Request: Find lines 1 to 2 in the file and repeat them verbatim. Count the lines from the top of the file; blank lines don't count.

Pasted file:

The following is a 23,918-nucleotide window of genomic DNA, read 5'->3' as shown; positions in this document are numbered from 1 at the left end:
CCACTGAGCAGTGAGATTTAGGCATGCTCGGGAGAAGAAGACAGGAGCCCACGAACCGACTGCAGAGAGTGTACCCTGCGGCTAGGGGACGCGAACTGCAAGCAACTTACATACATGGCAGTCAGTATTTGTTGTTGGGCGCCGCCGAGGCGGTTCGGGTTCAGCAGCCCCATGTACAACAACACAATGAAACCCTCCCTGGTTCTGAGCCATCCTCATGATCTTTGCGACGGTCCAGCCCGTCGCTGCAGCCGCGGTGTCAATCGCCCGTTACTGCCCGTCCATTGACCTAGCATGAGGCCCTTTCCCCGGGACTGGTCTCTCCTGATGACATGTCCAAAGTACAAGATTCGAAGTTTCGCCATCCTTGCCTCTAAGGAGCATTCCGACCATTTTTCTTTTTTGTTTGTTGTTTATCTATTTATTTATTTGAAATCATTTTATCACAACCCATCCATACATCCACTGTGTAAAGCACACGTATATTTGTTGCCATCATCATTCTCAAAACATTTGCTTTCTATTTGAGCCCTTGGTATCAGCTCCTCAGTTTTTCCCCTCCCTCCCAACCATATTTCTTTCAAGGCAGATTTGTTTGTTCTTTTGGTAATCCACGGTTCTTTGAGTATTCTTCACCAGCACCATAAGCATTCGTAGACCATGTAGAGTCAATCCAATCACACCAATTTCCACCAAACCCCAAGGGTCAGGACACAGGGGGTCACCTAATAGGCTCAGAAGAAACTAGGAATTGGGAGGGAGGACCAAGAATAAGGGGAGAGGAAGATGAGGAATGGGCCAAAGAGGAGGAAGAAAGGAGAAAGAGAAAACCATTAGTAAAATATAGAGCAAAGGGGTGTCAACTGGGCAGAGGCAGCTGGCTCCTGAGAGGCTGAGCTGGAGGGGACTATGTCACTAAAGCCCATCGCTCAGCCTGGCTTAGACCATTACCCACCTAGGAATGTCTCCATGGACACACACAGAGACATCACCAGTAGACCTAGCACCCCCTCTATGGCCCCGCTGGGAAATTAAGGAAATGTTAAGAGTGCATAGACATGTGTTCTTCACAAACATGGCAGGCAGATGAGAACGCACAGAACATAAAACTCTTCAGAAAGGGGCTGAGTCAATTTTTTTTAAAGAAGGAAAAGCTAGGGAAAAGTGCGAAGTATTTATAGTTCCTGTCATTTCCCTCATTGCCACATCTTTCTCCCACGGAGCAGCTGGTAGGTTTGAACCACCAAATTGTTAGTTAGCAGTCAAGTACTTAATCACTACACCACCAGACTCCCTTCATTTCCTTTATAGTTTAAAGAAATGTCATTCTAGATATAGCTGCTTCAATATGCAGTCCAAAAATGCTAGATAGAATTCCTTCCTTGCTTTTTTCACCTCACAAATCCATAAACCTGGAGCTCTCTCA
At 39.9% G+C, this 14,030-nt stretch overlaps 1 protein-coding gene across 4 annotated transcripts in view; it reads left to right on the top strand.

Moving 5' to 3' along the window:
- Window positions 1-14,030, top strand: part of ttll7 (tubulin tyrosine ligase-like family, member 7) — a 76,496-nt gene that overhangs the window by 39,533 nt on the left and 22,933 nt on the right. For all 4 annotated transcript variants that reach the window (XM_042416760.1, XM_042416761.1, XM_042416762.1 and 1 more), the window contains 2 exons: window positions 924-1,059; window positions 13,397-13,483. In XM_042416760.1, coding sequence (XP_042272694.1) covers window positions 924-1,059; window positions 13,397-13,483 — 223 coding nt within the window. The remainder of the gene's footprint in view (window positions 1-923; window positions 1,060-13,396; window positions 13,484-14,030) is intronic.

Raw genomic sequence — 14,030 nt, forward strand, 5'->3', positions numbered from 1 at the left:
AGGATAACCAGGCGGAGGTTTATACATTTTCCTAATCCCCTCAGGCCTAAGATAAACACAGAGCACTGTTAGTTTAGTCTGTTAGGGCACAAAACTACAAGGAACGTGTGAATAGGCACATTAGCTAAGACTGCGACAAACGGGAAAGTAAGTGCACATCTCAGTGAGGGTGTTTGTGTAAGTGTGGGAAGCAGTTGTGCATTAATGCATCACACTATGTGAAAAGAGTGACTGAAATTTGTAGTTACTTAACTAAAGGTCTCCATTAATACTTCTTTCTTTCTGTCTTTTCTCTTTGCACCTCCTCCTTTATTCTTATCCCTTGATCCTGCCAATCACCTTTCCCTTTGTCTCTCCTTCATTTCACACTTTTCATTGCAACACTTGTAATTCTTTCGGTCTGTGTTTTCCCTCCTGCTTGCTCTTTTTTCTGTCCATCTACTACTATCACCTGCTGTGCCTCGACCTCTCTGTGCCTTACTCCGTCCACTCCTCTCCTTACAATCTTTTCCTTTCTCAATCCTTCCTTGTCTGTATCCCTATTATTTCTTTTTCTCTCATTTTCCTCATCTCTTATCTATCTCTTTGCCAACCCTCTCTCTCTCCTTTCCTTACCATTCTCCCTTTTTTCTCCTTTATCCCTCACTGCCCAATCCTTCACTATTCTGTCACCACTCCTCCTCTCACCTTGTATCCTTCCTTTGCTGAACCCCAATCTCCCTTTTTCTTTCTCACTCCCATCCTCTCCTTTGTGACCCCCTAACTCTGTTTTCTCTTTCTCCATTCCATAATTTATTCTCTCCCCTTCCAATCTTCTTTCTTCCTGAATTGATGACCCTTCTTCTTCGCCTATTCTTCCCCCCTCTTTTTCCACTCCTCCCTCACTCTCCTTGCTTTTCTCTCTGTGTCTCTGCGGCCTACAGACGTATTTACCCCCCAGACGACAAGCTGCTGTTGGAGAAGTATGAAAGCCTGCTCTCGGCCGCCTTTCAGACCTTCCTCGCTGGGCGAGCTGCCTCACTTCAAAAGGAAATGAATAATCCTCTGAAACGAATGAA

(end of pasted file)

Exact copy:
The following is a 23,918-nucleotide window of genomic DNA, read 5'->3' as shown; positions in this document are numbered from 1 at the left end:
CCACTGAGCAGTGAGATTTAGGCATGCTCGGGAGAAGAAGACAGGAGCCCACGAACCGACTGCAGAGAGTGTACCCTGCGGCTAGGGGACGCGAACTGCAAGCAACTTACATACATGGCAGTCAGTATTTGTTGTTGGGCGCCGCCGAGGCGGTTCGGGTTCAGCAGCCCCATGTACAACAACACAATGAAACCCTCCCTGGTTCTGAGCCATCCTCATGATCTTTGCGACGGTCCAGCCCGTCGCTGCAGCCGCGGTGTCAATCGCCCGTTACTGCCCGTCCATTGACCTAGCATGAGGCCCTTTCCCCGGGACTGGTCTCTCCTGATGACATGTCCAAAGTACAAGATTCGAAGTTTCGCCATCCTTGCCTCTAAGGAGCATTCCGACCATTTTTCTTTTTTGTTTGTTGTTTATCTATTTATTTATTTGAAATCATTTTATCACAACCCATCCATACATCCACTGTGTAAAGCACACGTATATTTGTTGCCATCATCATTCTCAAAACATTTGCTTTCTATTTGAGCCCTTGGTATCAGCTCCTCAGTTTTTCCCCTCCCTCCCAACCATATTTCTTTCAAGGCAGATTTGTTTGTTCTTTTGGTAATCCACGGTTCTTTGAGTATTCTTCACCAGCACCATAAGCATTCGTAGACCATGTAGAGTCAATCCAATCACACCAATTTCCACCAAACCCCAAGGGTCAGGACACAGGGGGTCACCTAATAGGCTCAGAAGAAACTAGGAATTGGGAGGGAGGACCAAGAATAAGGGGAGAGGAAGATGAGGAATGGGCCAAAGAGGAGGAAGAAAGGAGAAAGAGAAAACCATTAGTAAAATATAGAGCAAAGGGGTGTCAACTGGGCAGAGGCAGCTGGCTCCTGAGAGGCTGAGCTGGAGGGGACTATGTCACTAAAGCCCATCGCTCAGCCTGGCTTAGACCATTACCCACCTAGGAATGTCTCCATGGACACACACAGAGACATCACCAGTAGACCTAGCACCCCCTCTATGGCCCCGCTGGGAAATTAAGGAAATGTTAAGAGTGCATAGACATGTGTTCTTCACAAACATGGCAGGCAGATGAGAACGCACAGAACATAAAACTCTTCAGAAAGGGGCTGAGTCAATTTTTTTTAAAGAAGGAAAAGCTAGGGAAAAGTGCGAAGTATTTATAGTTCCTGTCATTTCCCTCATTGCCACATCTTTCTCCCACGGAGCAGCTGGTAGGTTTGAACCACCAAATTGTTAGTTAGCAGTCAAGTACTTAATCACTACACCACCAGACTCCCTTCATTTCCTTTATAGTTTAAAGAAATGTCATTCTAGATATAGCTGCTTCAATATGCAGTCCAAAAATGCTAGATAGAATTCCTTCCTTGCTTTTTTCACCTCACAAATCCATAAACCTGGAGCTCTCTCA